This past weekend I tried to explain New Year’s resolutions to Emilia.
“A resolution is something that you decide that you want to do in the upcoming year. You say it out loud or write it down, on New Year’s Eve or New Year’s Day, so that everyone knows what your resolution is.”
“But you’re not supposed to tell other people your wishes.”
“It’s not a wish, really. It’s something that you want to do or have happen, and you make it happen for yourself.”
“So you don’t need stars or fairies?”
“No, you don’t need stars or fairies. You’re your own fairy.”
“Can you be someone else’s fairy?”
“What do you mean?”
“Can I do Jasper’s resolutions?”
“I don’t think that Jasper has any resolutions.” (This, by the way, is not entirely true. I’ve made some resolutions on his behalf – I’ve resolved that he complete potty-training, that he sleep through the night, that he stop using my hair as a comfort object – but I don’t think that this is the kind of thing that she had in mind.)
“I think he has resolutions. I think he has resolutions to play and ride a bicycle. I could help him resolution those.”
My impulse, here, was to insist to her that a person’s resolutions are always their own, and that you can’t (my own example v.v. Jasper notwithstanding) make resolutions on others’ behalf, nor can you fulfill resolutions for anyone else, nor should you want to. The whole point of resolutions, I was going to tell her, is to make a commitment to yourself, to make a promise to yourself.
But then I thought, what if she has a point?
It is great, of course, that we seize the opportunity that is offered by the start of a new year to make promises to ourselves, that we regard the turning over of the calendar as a signal that we should make such promises to ourselves, and that we approach the new year in the spirit of self-renewal and self-commitment and self-improvement. But what if we chose, instead of this – or in addition to this – to press those energies in service of others? What if, instead of resolving to lose weight or stop procrastinating or cut back on coffee or doing it whatever it is that we hope to do to make ourselves feel better about ourselves, we resolved to do things to make others feel better? To make the world a better place? To put our communities on diets that cut back on negativity and replace everything that is heart-clogging and bitter with kindness and empathy and generosity and grace? To be each other’s fairies? To encourage each other in play, and teach each other to ride bicycles?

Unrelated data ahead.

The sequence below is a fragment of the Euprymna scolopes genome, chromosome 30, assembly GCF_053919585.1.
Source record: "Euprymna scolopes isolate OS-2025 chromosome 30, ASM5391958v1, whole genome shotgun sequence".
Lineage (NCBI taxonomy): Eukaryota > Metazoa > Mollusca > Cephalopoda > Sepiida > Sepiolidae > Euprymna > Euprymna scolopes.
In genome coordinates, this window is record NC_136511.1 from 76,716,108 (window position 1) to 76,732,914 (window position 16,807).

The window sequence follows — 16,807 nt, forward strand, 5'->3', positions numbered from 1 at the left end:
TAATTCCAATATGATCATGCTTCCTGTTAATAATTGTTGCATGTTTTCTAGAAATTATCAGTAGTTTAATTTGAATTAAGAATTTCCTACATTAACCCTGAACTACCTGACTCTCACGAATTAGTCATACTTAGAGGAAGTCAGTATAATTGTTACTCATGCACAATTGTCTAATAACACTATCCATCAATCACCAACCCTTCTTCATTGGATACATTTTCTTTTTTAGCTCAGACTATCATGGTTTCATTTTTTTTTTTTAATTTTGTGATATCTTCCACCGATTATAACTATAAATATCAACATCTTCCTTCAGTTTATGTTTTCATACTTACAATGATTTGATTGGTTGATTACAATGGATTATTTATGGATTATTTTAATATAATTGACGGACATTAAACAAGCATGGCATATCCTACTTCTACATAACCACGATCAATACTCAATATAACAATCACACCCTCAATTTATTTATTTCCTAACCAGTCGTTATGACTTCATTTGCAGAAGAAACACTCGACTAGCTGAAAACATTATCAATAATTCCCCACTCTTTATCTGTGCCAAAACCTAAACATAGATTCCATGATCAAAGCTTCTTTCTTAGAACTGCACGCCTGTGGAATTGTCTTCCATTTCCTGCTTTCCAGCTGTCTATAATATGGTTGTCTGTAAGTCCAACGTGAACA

It’s nothing new, of course, to resolve to do more good, to support more causes and be more charitable, etc, etc. But I’m talking about more than that. I’m talking about resolving to make kindness a daily, mindful practice. I’m talking about going out into the world, every day, and asking one’s self, at least once, how can I make someone else’s day just a little better? Maybe that just means smiling and saying hello in situations where you might otherwise stare straight ahead and keep walking, or holding the door open for someone, or randomly buying someone a cup of coffee, or taking five minutes to call an old friend, or setting aside an hour to devote to helping your daughter cover the ceiling above her bunkbed with stickers. It needn’t be – shouldn’t be – something reserved for strangers, and it needn’t – shouldn’t – mean that you walk around with a stupid grin on your face when you don’t mean it. It just means, resolving to spend some time, every day, being actively mindful of the happiness of others.
I’ve still got my own personal resolutions. One of them is to find a way to balance my more evangelical and proselytizing impulses when it comes to do-goodery with, I don’t know, less proselytizy impulses, and this, I know, isn’t the best start, but still. Sticking to personal resolutions is hard. So for now, like Emilia, I’m going to stick to other-directed resolutions. I’m going to resolve this: to put kindness, gentleness, humor, trust and grace out into the world wherever I can; to direct those efforts toward strangers, friends and family alike in the form of random and not-so-random acts of kindness and generosity; to do this in small ways and medium ways and large ways and whatever ways are possible; to do so mindfully, and thankfully.
And to help Emilia teach Jasper to ride a bicycle.
Training in the machine gun arts I will leave to their father.
**I am really going to hold myself to this. There will be days – days when I have not had enough coffee, or when Emilia is behaving more like Maleficent than one of the chubby little good fairies – when it will be difficult, because, contrary to how I might come across in posts like these, I can sometimes be a really cranky bitch.
***Shutting down comments, sorry. No space here for snark, and I can’t moderate effectively from Vegas, so.